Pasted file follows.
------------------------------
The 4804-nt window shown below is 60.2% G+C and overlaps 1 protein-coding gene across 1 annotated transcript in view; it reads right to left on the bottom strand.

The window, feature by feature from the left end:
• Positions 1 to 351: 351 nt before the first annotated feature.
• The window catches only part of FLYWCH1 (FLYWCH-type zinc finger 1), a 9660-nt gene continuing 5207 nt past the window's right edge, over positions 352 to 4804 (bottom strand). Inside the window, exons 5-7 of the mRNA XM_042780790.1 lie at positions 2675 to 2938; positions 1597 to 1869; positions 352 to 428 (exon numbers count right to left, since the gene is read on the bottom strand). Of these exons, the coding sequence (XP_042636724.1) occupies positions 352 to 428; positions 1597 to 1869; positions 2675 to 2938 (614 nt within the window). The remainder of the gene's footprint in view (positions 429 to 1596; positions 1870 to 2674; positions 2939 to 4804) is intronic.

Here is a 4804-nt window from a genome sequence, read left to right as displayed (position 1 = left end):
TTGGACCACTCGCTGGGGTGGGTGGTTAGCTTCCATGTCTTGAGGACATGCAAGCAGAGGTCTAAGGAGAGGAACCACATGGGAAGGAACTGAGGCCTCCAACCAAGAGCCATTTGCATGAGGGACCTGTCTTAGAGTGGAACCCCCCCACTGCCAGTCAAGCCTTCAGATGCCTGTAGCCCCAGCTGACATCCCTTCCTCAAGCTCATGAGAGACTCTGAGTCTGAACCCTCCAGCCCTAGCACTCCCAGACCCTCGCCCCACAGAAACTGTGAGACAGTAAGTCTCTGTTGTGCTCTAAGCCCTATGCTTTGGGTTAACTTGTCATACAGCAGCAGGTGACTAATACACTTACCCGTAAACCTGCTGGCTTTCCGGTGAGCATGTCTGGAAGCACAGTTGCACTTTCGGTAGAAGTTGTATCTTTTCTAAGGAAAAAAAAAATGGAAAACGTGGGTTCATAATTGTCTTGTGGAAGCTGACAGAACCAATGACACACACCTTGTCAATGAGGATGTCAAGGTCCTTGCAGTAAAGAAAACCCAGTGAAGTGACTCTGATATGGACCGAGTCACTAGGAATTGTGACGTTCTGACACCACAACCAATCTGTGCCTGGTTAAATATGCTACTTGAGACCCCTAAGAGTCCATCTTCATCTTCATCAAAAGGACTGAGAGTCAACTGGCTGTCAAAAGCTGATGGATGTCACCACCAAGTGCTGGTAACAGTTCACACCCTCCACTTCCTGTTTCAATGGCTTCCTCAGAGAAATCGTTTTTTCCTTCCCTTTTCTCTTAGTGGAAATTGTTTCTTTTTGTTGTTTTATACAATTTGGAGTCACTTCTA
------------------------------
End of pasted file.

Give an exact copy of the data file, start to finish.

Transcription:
The 4804-nt window shown below is 60.2% G+C and overlaps 1 protein-coding gene across 1 annotated transcript in view; it reads right to left on the bottom strand.

The window, feature by feature from the left end:
• Positions 1 to 351: 351 nt before the first annotated feature.
• The window catches only part of FLYWCH1 (FLYWCH-type zinc finger 1), a 9660-nt gene continuing 5207 nt past the window's right edge, over positions 352 to 4804 (bottom strand). Inside the window, exons 5-7 of the mRNA XM_042780790.1 lie at positions 2675 to 2938; positions 1597 to 1869; positions 352 to 428 (exon numbers count right to left, since the gene is read on the bottom strand). Of these exons, the coding sequence (XP_042636724.1) occupies positions 352 to 428; positions 1597 to 1869; positions 2675 to 2938 (614 nt within the window). The remainder of the gene's footprint in view (positions 429 to 1596; positions 1870 to 2674; positions 2939 to 4804) is intronic.

Here is a 4804-nt window from a genome sequence, read left to right as displayed (position 1 = left end):
TTGGACCACTCGCTGGGGTGGGTGGTTAGCTTCCATGTCTTGAGGACATGCAAGCAGAGGTCTAAGGAGAGGAACCACATGGGAAGGAACTGAGGCCTCCAACCAAGAGCCATTTGCATGAGGGACCTGTCTTAGAGTGGAACCCCCCCACTGCCAGTCAAGCCTTCAGATGCCTGTAGCCCCAGCTGACATCCCTTCCTCAAGCTCATGAGAGACTCTGAGTCTGAACCCTCCAGCCCTAGCACTCCCAGACCCTCGCCCCACAGAAACTGTGAGACAGTAAGTCTCTGTTGTGCTCTAAGCCCTATGCTTTGGGTTAACTTGTCATACAGCAGCAGGTGACTAATACACTTACCCGTAAACCTGCTGGCTTTCCGGTGAGCATGTCTGGAAGCACAGTTGCACTTTCGGTAGAAGTTGTATCTTTTCTAAGGAAAAAAAAAATGGAAAACGTGGGTTCATAATTGTCTTGTGGAAGCTGACAGAACCAATGACACACACCTTGTCAATGAGGATGTCAAGGTCCTTGCAGTAAAGAAAACCCAGTGAAGTGACTCTGATATGGACCGAGTCACTAGGAATTGTGACGTTCTGACACCACAACCAATCTGTGCCTGGTTAAATATGCTACTTGAGACCCCTAAGAGTCCATCTTCATCTTCATCAAAAGGACTGAGAGTCAACTGGCTGTCAAAAGCTGATGGATGTCACCACCAAGTGCTGGTAACAGTTCACACCCTCCACTTCCTGTTTCAATGGCTTCCTCAGAGAAATCGTTTTTTCCTTCCCTTTTCTCTTAGTGGAAATTGTTTCTTTTTGTTGTTTTATACAATTTGGAGTCACTTCTA